The formula for repentance requires that we confess. Our first confession is to the Lord in prayer. When our mistakes are not grievous ones, and if they are personal, that may be all that is required by way of confession.
If our transgression includes tampering with the procreative capacities of another of either gender, then there is a necessary confession beyond prayer. From His priesthood the Lord has designated the bishop to be the common judge. If your transgression is serious, and your conscience will tell you whether it is or not, seek out the bishop.
The bishop represents the Lord in extending forgiveness for the Church. At times he must administer bitter medicine. Alma told Corianton, “Now, repentance could not come unto men except there were a punishment” (Alma 42:16). I would not want to live in a world where there was no repentance, and if punishment is a condition of that, I will willingly accept that. There is the idea abroad that one can send a postcard of prayer and receive in return full forgiveness and be ready at once for a mission or for marriage in the temple. Not so. There are payments to be made. If a bishop offers comfort only and, in misguided kindness, seeks to relieve you of the painful but healing process in connection with repentance, he will not serve you well.
Forgiveness from the Lord is earned through great personal effort. It takes courage to face the reality of your transgression, accept whatever penalty is required, and allow sufficient time for the process to work. When that is done, you will be innocent again. The Lord said: “I, even I, am he that blotteth out thy transgressions for mine own sake, and will not remember thy sins” (Isaiah 43:25).
He Will Remember Our Sins No More
“This is the covenant that I will make with them … , I will put my laws into their hearts, and in their minds will I write them; and their sins and iniquities will I remember no more” (Hebrews 10:16–17).
Alma, who in his youth had a rebellious spirit, spoke from his own experience about the great relief repentance brings: “Now, as my mind caught hold upon this thought, I cried within my heart: O Jesus, thou Son of God, have mercy on me, who am in the gall of bitterness, and am encircled about by the everlasting chains of death. And now, behold, when I thought this, I could remember my pains no more; yea, I was harrowed up by the memory of my sins no more. And oh, what joy, and what marvelous light I did behold; yea, my soul was filled with joy as exceeding as was my pain!” (Alma 36:18–20.)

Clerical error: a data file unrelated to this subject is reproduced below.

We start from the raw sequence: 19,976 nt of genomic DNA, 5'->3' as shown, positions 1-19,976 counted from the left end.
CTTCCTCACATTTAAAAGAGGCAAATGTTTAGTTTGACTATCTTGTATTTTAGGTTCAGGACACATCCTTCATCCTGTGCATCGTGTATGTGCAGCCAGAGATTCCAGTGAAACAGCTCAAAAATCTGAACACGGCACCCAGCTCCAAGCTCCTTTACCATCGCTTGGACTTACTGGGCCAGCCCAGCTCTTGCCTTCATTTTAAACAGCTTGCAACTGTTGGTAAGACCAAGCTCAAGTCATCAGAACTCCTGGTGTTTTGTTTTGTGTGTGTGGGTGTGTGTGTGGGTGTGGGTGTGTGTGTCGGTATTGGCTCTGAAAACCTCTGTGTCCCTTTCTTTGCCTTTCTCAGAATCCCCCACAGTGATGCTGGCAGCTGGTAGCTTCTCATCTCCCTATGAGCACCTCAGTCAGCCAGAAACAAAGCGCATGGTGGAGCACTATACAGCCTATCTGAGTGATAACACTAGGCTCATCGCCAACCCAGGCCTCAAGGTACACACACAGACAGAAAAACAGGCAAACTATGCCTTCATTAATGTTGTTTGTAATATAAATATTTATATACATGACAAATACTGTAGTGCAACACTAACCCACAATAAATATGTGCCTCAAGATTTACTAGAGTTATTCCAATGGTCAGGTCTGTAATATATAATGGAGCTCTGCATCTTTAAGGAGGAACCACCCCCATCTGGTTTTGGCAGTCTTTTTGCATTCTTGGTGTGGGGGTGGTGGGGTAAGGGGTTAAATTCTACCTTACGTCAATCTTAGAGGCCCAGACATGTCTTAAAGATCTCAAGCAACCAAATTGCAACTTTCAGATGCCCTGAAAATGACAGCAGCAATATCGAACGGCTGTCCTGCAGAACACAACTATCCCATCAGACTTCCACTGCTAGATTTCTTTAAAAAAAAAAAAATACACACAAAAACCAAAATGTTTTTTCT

Sometimes, even after confession and penalties, the most difficult part of repentance is to forgive oneself. President Joseph Fielding Smith told of a woman who had repented of immoral conduct and was struggling to find her way. She asked him what she should do now. In turn, he asked her to read to him from the Old Testament the account of Sodom and Gomorrah, of Lot, and of Lot’s wife, who was turned to a pillar of salt (see Genesis 19:26). Then he asked her what lesson those verses held for her.
She answered, “The Lord will destroy those who are wicked.”
“Not so,” President Smith told this repentant woman. “The lesson for you is ‘Don’t look back!’”
Reverently now I use the word temple. As I do, there comes to mind the words: “Put off thy shoes from off thy feet, for the place whereon thou standest is holy ground” (Exodus 3:5). I envision a sealing room and an altar, with a young couple kneeling there, or perhaps a more mature couple who joined the Church a year ago. This sacred temple ordinance is more, much more, than a wedding, for this marriage is sealed by the Holy Spirit of Promise, and the scriptures promise that the participants, if they remain worthy, “shall inherit thrones, kingdoms, principalities, and powers, dominions” (D&C 132:19).
I think of the words of the sealing ordinance, which cannot be written here. I understand, in a small measure at least, the sacred nature of the fountain of life which is in us. And I see the joy that awaits those who accept this supernal gift and use it worthily.